I’ve been trying to catch up on Pop Culture Happy Hour podcasts the last few weeks, with mixed results.  I was almost completely up to date last year when Dad started getting sick, and I fell way behind again.  As of right now, I’m up to the end of January and Oscar nominations (it is kind of fun listening to all the predictions they got wrong).  But it also means that the blog sometimes slips onto the back burner as I’m giggling along with four of my favorite NPR employees (you knew I was a nerd, right?).

But I thought I’d throw this one out here for you late-nighters, even though it might turn you into an insomniac.

I don’t know much about this style of music.  Except that it kind of terrifies me.  Nine Inch Nails actually comes from this sort of Industrial/Electronica/Metal school of music.  But Trent Reznor has, in becoming the public face of this style, softened it somewhat for more mainstream consumption.  NIN is frequently pretty dark shit, but it’s also tuneful and melodic and really very artful.  Skinny Puppy makes even the earliest NIN music seem like cheerful Pop made by teddy bears.

I’ve sort of deliberately not learned much about Skinny Puppy (here’s their Wikipedia page if you want to know the basic facts).  I first heard them back in the late 80s.  I don’t remember the name of the album, but I listened to about one and a half tracks, and then I had to listen to something else.  Or watch cartoons.  Or maybe the news, which was happier than Skinny Puppy by a long shot.  I haven’t even watched the entire clip I chose to post.  It’s after 10 PM as I’m writing this, and I’d like to be able to sleep sometime tonight.  (To be fair, I’m sure the members of the band are perfectly nice human beings, and that they have legitimate reasons for their artistic and musical choices.  I just don’t care to know right now.)  It’s a little bit like watching a scary movie after a certain time; at some point, you make a conscious choice to watch the sun come up because the shadows are just a little bit too dark.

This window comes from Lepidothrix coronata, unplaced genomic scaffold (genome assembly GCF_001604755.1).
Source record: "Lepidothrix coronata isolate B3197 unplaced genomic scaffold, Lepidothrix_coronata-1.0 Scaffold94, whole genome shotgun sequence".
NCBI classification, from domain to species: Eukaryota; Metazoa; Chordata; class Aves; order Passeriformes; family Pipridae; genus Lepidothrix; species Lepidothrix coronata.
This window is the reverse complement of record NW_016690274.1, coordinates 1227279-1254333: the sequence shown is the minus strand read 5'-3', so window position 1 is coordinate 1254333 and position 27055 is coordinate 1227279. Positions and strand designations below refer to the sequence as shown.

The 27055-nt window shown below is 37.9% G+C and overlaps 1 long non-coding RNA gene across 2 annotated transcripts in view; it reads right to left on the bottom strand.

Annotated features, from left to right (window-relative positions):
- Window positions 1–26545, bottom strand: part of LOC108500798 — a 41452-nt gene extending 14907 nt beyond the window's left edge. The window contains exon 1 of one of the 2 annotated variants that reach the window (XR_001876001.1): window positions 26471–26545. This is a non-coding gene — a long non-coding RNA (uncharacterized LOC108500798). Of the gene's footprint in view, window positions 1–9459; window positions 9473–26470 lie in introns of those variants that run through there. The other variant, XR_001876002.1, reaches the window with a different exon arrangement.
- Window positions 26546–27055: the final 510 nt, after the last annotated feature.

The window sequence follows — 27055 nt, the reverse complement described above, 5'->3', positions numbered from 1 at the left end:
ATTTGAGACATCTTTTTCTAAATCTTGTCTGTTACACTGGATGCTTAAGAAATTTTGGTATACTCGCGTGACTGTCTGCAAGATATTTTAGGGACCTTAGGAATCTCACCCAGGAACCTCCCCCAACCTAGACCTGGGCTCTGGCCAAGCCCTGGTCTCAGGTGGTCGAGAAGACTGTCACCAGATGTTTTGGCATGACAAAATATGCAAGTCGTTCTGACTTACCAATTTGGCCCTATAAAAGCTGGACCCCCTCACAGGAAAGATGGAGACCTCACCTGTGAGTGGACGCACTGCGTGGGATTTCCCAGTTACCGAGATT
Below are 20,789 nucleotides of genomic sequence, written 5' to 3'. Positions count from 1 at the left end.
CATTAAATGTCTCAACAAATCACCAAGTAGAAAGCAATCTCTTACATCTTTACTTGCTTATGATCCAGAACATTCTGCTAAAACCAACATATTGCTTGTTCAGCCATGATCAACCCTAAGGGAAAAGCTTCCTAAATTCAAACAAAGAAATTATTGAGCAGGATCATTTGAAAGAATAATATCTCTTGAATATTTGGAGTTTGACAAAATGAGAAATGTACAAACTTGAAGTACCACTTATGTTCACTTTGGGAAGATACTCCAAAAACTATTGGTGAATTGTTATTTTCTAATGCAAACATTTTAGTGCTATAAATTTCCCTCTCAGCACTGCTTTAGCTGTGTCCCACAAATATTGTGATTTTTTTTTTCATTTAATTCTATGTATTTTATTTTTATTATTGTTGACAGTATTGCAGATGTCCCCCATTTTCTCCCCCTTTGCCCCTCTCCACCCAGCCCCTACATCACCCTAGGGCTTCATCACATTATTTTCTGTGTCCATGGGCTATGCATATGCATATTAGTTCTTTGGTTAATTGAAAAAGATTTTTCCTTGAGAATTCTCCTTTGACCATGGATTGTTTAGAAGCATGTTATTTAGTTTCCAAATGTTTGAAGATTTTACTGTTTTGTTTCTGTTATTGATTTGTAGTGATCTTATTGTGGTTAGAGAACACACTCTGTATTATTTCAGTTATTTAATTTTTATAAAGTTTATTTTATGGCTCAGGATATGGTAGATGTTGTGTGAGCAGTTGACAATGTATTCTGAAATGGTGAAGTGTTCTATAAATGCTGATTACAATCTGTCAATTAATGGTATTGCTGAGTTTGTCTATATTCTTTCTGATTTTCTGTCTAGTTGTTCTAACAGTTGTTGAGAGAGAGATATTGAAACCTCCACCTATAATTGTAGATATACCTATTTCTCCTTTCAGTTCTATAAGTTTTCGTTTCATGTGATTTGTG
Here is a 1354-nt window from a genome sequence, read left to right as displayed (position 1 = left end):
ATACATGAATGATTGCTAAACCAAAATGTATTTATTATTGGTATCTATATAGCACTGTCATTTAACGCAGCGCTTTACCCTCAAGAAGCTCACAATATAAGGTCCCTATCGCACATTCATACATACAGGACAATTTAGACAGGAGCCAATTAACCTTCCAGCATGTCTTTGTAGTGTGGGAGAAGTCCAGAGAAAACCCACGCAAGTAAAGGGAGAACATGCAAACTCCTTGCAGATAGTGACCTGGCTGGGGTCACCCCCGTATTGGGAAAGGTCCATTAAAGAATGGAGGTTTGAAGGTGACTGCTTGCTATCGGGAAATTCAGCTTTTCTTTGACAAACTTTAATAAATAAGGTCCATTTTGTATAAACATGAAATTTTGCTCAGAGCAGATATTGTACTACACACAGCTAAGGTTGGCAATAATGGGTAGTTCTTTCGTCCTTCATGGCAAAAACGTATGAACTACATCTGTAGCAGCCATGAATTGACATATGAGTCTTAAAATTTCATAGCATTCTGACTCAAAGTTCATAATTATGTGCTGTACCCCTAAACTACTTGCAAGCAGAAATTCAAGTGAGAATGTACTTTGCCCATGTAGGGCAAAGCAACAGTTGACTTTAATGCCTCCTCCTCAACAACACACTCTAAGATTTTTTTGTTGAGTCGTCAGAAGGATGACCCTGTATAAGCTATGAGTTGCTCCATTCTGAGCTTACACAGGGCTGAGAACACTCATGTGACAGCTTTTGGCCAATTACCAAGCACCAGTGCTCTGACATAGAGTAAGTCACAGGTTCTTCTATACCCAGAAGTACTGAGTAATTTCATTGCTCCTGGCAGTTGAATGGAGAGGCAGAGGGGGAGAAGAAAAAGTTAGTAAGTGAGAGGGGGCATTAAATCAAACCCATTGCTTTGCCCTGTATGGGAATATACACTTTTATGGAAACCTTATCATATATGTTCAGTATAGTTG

But all my heebie-jeebies aside, Skinny Puppy is really good at what they do.  And it may well be that scaring listeners silly is an intentional goal.  If it is, bravo, fellas.  You succeeded with me.

Freaky Friday: “Elvis is Everywhere”


I’m a little off today.  The contractors stayed late working on the laundry room (and apparently went on a heroic quest for the new back door).  But if there’s anything that can pick me up, it’s the thought that Elvis really is everywhere.

I’m sure the conspiracy theories and tabloid stories began within just a few days of Elvis Presley’s death.  If Americans love anything more than Elvis, it’s a good conspiracy theory.  Elvis didn’t die; he was abducted by aliens.  Or he grew a beard and became a long-haul trucker.  The denial of his passing was just the way some people dealt with losing their idol.  It’s almost a secular version of Jesus’ death and resurrection (appropriate since Easter is almost here).

Now that I’m thinking about it, that seems to be what most conspiracy theories are about: denial.  Holocaust deniers.  9/11 truthers.  Kennedy assassination hobbyists.  Civil War re-enactors who rig it so the South wins.  Fanfiction “fix-it” stories (which might explain what’s been wrong with Agents of SHIELD all season).  If they deny something traumatic or unpleasant happens, if they find “evidence” that something else happened instead, then the thing they’re denying didn’t really happen.  Or at least it didn’t happen the way everyone else says it did.  You can see it happening in real time with Malaysian Airlines 370.  Those people demanding answers and proof that the plane crashed into the ocean are trying to find a way to cope.  (Of course, to be fair, there is something really hinky about the whole thing.)

We all want life to be easy, for there to be answers to all of our questions.  My biggest question right now is how I got from Mojo Nixon to conspiracy theories, but hey, let’s just roll with it.  As a Buddhist, I do believe that in some sense, Elvis never really left the building.  No one is ever really gone; they’re just on another plane of existence.  Their energy is still part of the universe.  But that doesn’t answer all the questions, and it doesn’t make actual life any easier knowing that.  I’ll still have to get up and deal with bills and dishes tomorrow.  Chop wood and carry water.

But at least I know that I’ve got a little Elvis in me.